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She was a British suffragist who worked with Alice Vickery, Edith How-Martyn, and Charles V. Drysdale.

A British, socialist doctor who worked alongside the Worker's Birth Control Group

A British was a Welsh Congregationalist minister and Labour Party politician who spoke in favor of the morality of birth control.

A British women's rights advocate.

A British child welfare activist and landscape architect.

A socialist British Politician, an Independent Labour Party leading member.

A British organization, founded in 1877 that campaigned for education on the topic of birth control along with the use of it for family planning purposes.

An English doctor involved in public, child, and maternal health during the 1930's.

An English politician and social activist belonging to and leading the Labour Party who was for social justice, women's rights, and world disarmament.

Bertrand Russell was a philosopher, logician, historian, among many other things who actively supported the birth control movement.

Chamberlain was the Minister of Health, later Leader of the Conservative Party, and Prime Minister of England known for his Chamberlain was British prime minister between 1937 and 1940 and often linked to the policy of appeasement towards Nazi…

How-Martyn discusses Sanger's plans to travel to Europe and a meeting with Hung-Chung Chang about efforts in China.

A Scottish Socialist politician who was the first Labour Minister of Health and later became the British Minister of Health from January 1924 till November 1924. He was strongly against the birth control movement.

A salesman/accountant turned politician. British Labour politician and Member of Parliament.

Politician who served as a Member of Parliament, and belonged to the Labour Party.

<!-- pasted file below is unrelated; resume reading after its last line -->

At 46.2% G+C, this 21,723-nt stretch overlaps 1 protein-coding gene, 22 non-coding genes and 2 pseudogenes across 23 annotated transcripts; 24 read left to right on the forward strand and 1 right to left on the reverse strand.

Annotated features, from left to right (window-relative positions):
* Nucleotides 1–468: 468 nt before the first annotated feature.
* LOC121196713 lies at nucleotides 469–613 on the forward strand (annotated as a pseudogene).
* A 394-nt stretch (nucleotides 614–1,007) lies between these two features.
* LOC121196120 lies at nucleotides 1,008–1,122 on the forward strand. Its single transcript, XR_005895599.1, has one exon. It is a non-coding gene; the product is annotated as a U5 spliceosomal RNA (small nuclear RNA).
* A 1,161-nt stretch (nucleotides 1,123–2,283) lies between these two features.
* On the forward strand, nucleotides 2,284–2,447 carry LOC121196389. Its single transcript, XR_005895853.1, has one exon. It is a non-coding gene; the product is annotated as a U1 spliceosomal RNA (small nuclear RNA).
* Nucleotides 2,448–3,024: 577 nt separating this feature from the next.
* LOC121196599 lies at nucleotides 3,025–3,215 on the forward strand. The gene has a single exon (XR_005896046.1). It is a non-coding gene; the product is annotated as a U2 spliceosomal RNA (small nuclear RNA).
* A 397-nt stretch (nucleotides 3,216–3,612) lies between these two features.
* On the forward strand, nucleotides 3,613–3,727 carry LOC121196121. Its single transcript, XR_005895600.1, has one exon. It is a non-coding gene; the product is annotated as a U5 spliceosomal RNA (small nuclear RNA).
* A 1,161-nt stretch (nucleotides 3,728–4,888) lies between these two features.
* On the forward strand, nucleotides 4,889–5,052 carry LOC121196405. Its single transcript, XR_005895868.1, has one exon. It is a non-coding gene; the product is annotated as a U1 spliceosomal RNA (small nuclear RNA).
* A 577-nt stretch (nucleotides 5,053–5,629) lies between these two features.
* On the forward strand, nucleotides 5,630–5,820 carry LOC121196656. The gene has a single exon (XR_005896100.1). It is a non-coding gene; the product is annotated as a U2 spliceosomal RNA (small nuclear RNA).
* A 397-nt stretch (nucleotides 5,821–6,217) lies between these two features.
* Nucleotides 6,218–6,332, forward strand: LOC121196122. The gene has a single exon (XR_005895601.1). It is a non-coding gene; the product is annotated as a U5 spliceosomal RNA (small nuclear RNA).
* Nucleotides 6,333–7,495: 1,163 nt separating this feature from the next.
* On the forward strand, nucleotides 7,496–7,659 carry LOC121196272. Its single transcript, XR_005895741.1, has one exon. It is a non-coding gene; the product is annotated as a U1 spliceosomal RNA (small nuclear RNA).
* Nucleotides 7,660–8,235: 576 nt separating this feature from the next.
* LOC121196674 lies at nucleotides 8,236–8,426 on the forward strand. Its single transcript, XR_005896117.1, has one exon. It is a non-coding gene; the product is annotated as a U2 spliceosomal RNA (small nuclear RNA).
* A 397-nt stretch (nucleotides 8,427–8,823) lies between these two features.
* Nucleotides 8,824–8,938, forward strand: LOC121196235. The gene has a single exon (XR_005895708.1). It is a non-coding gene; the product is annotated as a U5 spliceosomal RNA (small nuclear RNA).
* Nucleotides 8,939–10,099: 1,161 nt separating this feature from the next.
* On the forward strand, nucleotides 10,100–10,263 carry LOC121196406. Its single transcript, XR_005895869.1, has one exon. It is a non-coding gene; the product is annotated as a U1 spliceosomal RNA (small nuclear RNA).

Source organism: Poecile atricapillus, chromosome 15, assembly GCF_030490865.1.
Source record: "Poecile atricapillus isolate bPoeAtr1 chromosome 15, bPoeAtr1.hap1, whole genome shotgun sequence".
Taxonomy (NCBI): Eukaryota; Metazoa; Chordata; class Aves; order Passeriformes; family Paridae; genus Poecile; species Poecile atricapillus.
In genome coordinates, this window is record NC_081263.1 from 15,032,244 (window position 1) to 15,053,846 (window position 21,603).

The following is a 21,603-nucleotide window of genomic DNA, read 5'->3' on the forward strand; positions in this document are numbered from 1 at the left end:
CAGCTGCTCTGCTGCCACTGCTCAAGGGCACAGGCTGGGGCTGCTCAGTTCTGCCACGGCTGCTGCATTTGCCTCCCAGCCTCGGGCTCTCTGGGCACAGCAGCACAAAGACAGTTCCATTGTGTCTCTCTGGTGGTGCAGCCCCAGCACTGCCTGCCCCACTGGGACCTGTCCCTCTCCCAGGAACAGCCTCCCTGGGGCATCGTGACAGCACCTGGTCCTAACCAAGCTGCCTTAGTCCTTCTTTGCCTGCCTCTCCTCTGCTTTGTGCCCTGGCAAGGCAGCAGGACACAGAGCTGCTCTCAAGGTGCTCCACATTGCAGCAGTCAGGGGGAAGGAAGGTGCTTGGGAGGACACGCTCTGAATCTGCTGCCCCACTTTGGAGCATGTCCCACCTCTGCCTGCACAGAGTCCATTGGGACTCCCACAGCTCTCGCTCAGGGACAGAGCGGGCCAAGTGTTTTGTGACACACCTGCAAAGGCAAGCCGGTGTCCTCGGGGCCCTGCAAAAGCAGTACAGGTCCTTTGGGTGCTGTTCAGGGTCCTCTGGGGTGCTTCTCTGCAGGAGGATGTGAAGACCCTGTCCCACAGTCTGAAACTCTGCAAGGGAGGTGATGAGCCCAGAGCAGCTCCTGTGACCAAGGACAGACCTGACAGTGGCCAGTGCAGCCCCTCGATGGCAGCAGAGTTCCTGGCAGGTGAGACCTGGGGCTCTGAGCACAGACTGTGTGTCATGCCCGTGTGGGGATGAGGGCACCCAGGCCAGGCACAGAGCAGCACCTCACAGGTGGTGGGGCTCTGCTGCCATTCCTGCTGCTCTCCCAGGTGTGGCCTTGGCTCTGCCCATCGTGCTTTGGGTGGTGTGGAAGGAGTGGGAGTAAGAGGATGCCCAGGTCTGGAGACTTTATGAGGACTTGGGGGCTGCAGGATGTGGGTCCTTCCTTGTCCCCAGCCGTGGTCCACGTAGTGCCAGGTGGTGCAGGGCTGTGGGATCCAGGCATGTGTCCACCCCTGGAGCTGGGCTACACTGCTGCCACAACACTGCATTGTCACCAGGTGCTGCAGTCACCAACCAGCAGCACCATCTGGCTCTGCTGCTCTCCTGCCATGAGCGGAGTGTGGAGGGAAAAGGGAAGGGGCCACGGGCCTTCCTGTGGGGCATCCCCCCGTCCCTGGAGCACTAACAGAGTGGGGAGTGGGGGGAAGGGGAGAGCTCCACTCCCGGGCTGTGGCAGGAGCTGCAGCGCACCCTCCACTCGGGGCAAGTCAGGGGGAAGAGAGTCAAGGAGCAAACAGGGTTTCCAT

A British teacher and trade union organizer who belonged to the Labour Party and was one of the first female Members of Parliament.

An English writer and socialist who supported the birth control movement.

From the Wellcome Library site: "Carlos Blacker (1895-1975) was a key actor in a period of extraordinary social change. His papers reflect the often bitter policy disputes that took place within the Eugenics Society during his time as General…

The IPPF was founded in 1952, out of the International Committee on Planned Parenthood. Records include organizational correspondence, reports, conference proceedings. No finding aid is available. Collection was divided by IPPF Offices (President,…

How-Martyn updates Sanger on the happenings in the birth control movement in England, the Archbishop of Canturbury's support of birth control.

Henry McCardie was a British barrister and justice on the High Court who was a supporter of the BCIIC. He committed suicide in 1933.

British-born financial director of the confectionery company John Mackintosh & Sons, Ltd. and the chairman of the BCIIC. He was married to Gerda Sebbelov Guy.

A Danish-born anthropologist who worked with the BCIIC, helped fund the organization.

Sue Green was a British-born former headmistress of a English girls school in Constantinople who was living in France by the 1920s. She became a birth control activist after meeting Edith How-Martyn and Emilie Rieder, and worked on organizing in…

How-Martyn reports news from France and Poland, suggests holding fundraisers for the BCIIC, and attaching birth control sessions to women's conferences and the League of Nations.

How-Martyn discusses Sanger's admirers in Europe, contributing content to the "New Generation," books written by Kan Majima and Janet Chance, visits from German and Danish activist, and Sanger's plans for travel in 1932.